Journalists David Cloud and Greg Jaffee write about the relationships that developed within the Department of Social Sciences (Sosh) at West Point, where generals such as Peter Chiarelli and David Petraeus served as faculty members, in their 2009 book, The Fourth Star. Though, the authors say, Army personnel officers considered spending time at Sosh as career ending, “in reality, getting promoted depended at least as much on having good connections, which Sosh had.” (59)
The Air Force has a regulation encouraging mentoring, though no official program. The Marines have an official mentoring program called Steel Sharpens Steel. Much like the Army program though, the intent is good, but the effectiveness dubious. Effective mentoring occurs most often when organically driven.
Gender is a factor in mentorship as well, in all the services. For a variety of reasons, including cultural bias, fear of reprisals, and intra-gender competition, women in the military are not always afforded the same opportunities for effective mentorship as men, especially at an organic level. Culturally, at least some women officers seem to see the Navy is a patriarchal club where they are not welcome. “Active duty in the Navy–as a woman–is asking to belong to a club where they don’t want you,” remarked one female officer who had served 25 years. No one wants to draw attention to themselves as weak, or a problem. Several women military officers, including those at the O-6 level, declined interviews for this project. In most cases those women who agreed to be interviewed asked to remain anonymous, and to meet somewhere in private for interviews.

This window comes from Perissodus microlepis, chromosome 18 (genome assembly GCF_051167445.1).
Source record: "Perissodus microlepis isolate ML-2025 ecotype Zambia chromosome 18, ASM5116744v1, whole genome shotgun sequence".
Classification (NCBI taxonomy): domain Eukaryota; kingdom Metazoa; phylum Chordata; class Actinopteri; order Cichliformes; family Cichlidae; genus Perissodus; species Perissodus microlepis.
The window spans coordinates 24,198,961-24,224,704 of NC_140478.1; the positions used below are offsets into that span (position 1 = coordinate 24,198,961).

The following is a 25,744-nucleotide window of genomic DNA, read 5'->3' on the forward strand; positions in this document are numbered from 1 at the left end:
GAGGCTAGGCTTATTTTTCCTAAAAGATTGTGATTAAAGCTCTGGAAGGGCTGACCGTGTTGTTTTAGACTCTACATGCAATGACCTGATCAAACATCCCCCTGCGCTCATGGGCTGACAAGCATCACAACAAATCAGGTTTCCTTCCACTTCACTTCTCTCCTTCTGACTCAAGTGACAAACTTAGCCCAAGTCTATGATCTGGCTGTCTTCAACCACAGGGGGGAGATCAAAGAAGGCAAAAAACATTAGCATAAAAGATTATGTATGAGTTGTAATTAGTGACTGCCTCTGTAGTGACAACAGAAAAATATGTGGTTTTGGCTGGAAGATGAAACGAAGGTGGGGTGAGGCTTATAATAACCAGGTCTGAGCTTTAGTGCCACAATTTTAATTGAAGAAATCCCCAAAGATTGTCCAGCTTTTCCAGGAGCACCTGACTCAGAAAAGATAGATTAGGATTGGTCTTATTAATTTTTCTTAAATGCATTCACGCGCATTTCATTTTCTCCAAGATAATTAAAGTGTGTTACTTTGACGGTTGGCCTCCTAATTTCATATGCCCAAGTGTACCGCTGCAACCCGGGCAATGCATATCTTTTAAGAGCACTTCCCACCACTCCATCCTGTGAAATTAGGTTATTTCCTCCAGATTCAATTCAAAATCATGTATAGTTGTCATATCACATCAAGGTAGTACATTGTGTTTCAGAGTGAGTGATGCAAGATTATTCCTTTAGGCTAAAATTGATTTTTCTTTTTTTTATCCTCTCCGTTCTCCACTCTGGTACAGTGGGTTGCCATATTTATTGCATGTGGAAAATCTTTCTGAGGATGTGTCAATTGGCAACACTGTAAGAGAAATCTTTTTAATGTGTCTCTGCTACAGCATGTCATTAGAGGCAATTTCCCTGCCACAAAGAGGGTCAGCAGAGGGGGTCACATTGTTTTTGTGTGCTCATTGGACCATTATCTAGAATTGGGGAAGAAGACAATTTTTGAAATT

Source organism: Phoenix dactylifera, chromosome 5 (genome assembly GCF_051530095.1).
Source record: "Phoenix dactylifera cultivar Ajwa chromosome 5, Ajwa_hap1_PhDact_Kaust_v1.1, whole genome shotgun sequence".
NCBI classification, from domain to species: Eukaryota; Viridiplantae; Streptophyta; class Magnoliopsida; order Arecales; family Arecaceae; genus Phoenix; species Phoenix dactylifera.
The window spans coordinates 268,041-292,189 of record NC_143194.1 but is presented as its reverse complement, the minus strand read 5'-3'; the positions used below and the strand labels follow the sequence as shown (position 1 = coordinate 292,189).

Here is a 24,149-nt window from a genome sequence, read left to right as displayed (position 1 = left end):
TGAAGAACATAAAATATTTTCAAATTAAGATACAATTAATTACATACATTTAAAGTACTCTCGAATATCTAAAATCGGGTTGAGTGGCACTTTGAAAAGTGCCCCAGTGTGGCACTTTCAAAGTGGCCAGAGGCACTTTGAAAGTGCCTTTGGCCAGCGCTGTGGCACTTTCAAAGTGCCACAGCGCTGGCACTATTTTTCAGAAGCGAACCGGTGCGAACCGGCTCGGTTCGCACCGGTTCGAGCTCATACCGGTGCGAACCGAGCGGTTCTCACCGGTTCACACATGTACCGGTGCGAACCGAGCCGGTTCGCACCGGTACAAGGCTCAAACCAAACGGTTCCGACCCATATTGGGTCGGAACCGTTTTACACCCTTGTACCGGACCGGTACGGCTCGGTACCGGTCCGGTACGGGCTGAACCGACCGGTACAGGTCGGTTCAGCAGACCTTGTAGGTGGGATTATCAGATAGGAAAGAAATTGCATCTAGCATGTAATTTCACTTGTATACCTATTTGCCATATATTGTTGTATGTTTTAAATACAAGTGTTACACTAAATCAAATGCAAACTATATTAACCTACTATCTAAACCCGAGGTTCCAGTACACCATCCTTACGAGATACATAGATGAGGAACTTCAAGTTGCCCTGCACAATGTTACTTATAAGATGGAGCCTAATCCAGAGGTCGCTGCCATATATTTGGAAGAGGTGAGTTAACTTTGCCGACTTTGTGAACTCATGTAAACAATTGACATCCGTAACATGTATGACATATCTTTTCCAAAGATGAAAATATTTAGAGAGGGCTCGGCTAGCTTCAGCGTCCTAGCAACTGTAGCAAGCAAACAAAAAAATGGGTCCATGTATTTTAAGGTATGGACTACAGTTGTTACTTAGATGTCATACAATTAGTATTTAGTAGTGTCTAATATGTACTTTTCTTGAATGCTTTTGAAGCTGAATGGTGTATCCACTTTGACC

Male officers say they are sometimes reluctant to mentor a woman for fear of accusation of sexual harassment. Many said it wasn’t worth the chance that might put a black eye on their career. All men agreed that rape and sexual assault, as well as demeaning a woman verbally, were absolutely wrong. “But sometimes compliments can be taken wrong by an overly sensitive female.”
Women mentoring women is, unfortunately, nowhere near what it is between men. There are so few positions available for women that competition between them can discourage helping each other up the ladder. Further, whereas men helping men is considered mentorship, women helping women is often considered favoritism, favoritism that can get the mentor shunned by male colleagues in the future.
Mentorship in the military is important, but it is just one of several ingredients needed to advance ones military career. Having a Sea Daddy doesn’t guarantee success. But coaching, advising and teaching are at the core of any successful organization, especially one like the military where leadership development is key. One of the most important assignments of the senior officers is to develop the character, knowledge, skills and discipline of their up and coming junior officers. This task is critical, and is inextricably linked to the success of the next generation of military leaders. In the military, the leadership is always on the lookout for the next promising, rising stars that can succeed them—and expertly lead the next generation of warriors.
Though the material in this essay is clearly preliminary and largely anecdotal, mentorship is clearly an important part of leadership development. The topic deserves further, broad-based and fact-based consideration. Leadership development is too important to leave to chance.
Allyson Reneau conducted informal interviews of retired and active duty faculty members at the Naval War College as part of an Internship program between the Naval War College and Harvard Extension School. The views expressed here are the author’s alone and do not represent the views of the Department of Defense or the U.S. Navy.